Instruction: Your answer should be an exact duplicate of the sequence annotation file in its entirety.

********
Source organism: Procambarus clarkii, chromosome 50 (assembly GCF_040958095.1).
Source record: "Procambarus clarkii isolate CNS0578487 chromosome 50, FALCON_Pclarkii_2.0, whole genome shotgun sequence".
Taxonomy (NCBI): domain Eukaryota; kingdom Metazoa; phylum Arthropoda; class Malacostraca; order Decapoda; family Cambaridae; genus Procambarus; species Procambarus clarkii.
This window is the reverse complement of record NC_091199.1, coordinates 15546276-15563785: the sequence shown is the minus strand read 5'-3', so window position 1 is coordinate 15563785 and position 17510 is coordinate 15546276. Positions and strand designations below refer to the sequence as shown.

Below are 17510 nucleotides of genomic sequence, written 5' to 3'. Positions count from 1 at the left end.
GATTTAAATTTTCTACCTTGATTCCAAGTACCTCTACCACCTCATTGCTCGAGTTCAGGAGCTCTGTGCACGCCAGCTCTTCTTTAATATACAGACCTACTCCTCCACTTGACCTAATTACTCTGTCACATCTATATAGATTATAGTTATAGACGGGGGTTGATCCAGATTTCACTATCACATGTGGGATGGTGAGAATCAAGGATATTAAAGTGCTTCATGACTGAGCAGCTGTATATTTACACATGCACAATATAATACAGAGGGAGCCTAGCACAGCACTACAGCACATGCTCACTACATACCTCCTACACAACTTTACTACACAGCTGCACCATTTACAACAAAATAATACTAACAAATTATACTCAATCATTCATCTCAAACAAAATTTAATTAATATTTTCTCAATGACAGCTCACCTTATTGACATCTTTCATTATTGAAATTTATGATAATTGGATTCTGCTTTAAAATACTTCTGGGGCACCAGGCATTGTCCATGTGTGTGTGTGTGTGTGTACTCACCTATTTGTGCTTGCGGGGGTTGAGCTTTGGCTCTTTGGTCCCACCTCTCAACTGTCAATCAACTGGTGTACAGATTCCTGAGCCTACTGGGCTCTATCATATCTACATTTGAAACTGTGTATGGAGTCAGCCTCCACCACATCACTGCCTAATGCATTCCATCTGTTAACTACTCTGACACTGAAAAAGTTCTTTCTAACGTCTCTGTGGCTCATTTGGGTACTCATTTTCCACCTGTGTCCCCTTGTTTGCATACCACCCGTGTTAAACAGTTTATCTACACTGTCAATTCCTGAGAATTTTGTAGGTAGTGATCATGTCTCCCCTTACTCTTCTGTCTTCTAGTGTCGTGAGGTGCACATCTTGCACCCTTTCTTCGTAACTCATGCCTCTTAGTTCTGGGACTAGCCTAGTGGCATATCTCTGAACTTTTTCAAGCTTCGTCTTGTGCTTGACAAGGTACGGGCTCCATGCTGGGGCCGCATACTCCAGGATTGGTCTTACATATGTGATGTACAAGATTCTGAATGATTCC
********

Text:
Source organism: Procambarus clarkii, chromosome 50 (assembly GCF_040958095.1).
Source record: "Procambarus clarkii isolate CNS0578487 chromosome 50, FALCON_Pclarkii_2.0, whole genome shotgun sequence".
Taxonomy (NCBI): domain Eukaryota; kingdom Metazoa; phylum Arthropoda; class Malacostraca; order Decapoda; family Cambaridae; genus Procambarus; species Procambarus clarkii.
This window is the reverse complement of record NC_091199.1, coordinates 15546276-15563785: the sequence shown is the minus strand read 5'-3', so window position 1 is coordinate 15563785 and position 17510 is coordinate 15546276. Positions and strand designations below refer to the sequence as shown.

Below are 17510 nucleotides of genomic sequence, written 5' to 3'. Positions count from 1 at the left end.
GATTTAAATTTTCTACCTTGATTCCAAGTACCTCTACCACCTCATTGCTCGAGTTCAGGAGCTCTGTGCACGCCAGCTCTTCTTTAATATACAGACCTACTCCTCCACTTGACCTAATTACTCTGTCACATCTATATAGATTATAGTTATAGACGGGGGTTGATCCAGATTTCACTATCACATGTGGGATGGTGAGAATCAAGGATATTAAAGTGCTTCATGACTGAGCAGCTGTATATTTACACATGCACAATATAATACAGAGGGAGCCTAGCACAGCACTACAGCACATGCTCACTACATACCTCCTACACAACTTTACTACACAGCTGCACCATTTACAACAAAATAATACTAACAAATTATACTCAATCATTCATCTCAAACAAAATTTAATTAATATTTTCTCAATGACAGCTCACCTTATTGACATCTTTCATTATTGAAATTTATGATAATTGGATTCTGCTTTAAAATACTTCTGGGGCACCAGGCATTGTCCATGTGTGTGTGTGTGTGTGTACTCACCTATTTGTGCTTGCGGGGGTTGAGCTTTGGCTCTTTGGTCCCACCTCTCAACTGTCAATCAACTGGTGTACAGATTCCTGAGCCTACTGGGCTCTATCATATCTACATTTGAAACTGTGTATGGAGTCAGCCTCCACCACATCACTGCCTAATGCATTCCATCTGTTAACTACTCTGACACTGAAAAAGTTCTTTCTAACGTCTCTGTGGCTCATTTGGGTACTCATTTTCCACCTGTGTCCCCTTGTTTGCATACCACCCGTGTTAAACAGTTTATCTACACTGTCAATTCCTGAGAATTTTGTAGGTAGTGATCATGTCTCCCCTTACTCTTCTGTCTTCTAGTGTCGTGAGGTGCACATCTTGCACCCTTTCTTCGTAACTCATGCCTCTTAGTTCTGGGACTAGCCTAGTGGCATATCTCTGAACTTTTTCAAGCTTCGTCTTGTGCTTGACAAGGTACGGGCTCCATGCTGGGGCCGCATACTCCAGGATTGGTCTTACATATGTGATGTACAAGATTCTGAATGATTCC